(Which reminds me that there’s a very persuasive argument that kickoffs are stupid and we should get rid of them altogether — something the NFL has been slowly trying to do anyway -- replacing it with The Schiano Proposal.)
I’m more for questioning why the Giants had their best QB on the hands team.
When the Bears scored on a Tarik Cohen pass with no time left to force overtime, it seemed the Giants were destined to blow yet another game. But no! Saquan Barkley ran New York into field goal range in OT, and the Giants D managed to not allow a third straight score to a backup QB. Yay for them?
Why it mattered: The Jags and Giants wins weren’t quite as needed as Arizona’s, as both teams already had an extra win than the 49ers, and each should be looking at a potential QB to helm their teams in the draft. But you never know when the Niners might eek out a surprising win, and those teams may feel there isn’t a college QB worthy of such a high selection — especially if Justin Herbert stays at Oregon to play with his little brother next year.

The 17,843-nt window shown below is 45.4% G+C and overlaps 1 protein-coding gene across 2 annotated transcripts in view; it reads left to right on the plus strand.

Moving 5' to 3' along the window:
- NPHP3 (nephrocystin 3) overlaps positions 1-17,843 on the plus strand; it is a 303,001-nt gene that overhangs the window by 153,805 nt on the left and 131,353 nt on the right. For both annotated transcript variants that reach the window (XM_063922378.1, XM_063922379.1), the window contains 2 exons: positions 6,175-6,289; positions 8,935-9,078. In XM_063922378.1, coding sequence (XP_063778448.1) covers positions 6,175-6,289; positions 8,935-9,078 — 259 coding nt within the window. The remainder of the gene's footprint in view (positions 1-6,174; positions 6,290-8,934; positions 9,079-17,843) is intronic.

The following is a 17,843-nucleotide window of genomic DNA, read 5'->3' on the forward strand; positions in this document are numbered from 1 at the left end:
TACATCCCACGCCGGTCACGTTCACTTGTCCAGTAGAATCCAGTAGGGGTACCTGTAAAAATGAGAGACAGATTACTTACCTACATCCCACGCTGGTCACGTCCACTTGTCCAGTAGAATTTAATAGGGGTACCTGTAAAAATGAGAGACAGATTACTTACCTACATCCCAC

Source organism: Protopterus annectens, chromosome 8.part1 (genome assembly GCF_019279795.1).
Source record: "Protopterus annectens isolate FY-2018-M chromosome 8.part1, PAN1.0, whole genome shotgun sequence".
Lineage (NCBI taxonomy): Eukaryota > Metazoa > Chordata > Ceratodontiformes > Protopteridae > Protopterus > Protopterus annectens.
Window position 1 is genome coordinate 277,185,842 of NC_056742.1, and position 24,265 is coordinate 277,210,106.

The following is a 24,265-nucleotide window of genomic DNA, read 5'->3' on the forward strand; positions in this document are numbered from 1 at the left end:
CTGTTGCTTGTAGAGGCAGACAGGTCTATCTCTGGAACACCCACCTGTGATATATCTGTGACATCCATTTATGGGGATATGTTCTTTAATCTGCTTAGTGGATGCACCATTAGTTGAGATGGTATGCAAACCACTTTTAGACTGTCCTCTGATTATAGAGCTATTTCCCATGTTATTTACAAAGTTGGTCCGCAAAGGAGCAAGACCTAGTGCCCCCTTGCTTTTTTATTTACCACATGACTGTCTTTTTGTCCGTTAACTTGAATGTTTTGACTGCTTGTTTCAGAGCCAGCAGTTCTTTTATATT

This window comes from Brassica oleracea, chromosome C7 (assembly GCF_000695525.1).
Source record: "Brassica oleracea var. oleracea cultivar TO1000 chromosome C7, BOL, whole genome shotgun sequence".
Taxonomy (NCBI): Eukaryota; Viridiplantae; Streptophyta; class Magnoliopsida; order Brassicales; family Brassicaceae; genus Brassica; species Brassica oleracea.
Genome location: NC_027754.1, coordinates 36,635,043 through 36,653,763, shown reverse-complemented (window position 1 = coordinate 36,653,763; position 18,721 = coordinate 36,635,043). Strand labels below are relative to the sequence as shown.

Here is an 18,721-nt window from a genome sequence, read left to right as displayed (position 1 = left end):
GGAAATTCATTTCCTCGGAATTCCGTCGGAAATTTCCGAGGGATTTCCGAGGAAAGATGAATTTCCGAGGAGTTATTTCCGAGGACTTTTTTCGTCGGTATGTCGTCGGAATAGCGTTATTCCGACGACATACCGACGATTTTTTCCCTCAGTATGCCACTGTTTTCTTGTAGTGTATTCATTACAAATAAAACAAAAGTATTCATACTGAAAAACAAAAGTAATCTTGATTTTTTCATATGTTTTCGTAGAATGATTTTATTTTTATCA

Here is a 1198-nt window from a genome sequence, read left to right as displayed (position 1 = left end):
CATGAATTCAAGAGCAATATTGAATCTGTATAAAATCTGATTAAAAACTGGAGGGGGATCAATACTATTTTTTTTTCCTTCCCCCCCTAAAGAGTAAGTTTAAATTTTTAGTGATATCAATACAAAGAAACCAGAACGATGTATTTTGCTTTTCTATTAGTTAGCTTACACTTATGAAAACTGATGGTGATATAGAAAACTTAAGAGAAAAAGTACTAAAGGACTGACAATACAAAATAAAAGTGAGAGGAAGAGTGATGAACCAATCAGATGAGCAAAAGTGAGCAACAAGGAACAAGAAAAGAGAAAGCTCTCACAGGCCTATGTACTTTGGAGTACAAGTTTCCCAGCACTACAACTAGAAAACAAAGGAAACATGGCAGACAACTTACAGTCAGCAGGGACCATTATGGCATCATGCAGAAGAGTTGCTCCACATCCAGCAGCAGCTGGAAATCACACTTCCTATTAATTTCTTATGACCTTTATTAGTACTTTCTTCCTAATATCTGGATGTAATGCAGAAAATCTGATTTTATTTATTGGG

New York Jets (3-9)
What happened: Not all teams were able to be so giving this week. The Jets absolutely dominated the Titans on the road, jumping out to a 16-0. And Tennessee isn’t exactly what most would consider a come-from-behind team, but the Jets had some of the worst pass defense I’ve seen east of Santa Clara. Despite not leading in the game until more than 59 minutes had elapsed, the Titans came back to beat New York.
Why it mattered: As I mentioned above, you never know when the 49ers might actually win a game. Don’t laugh, it could happen. If they do, the Jets weaker strength of schedule would earn them the top pick over the 49ers should they end in a tie. And the Jets just drafted their franchise QB, so they would likely be in full-on Best Player Available mode.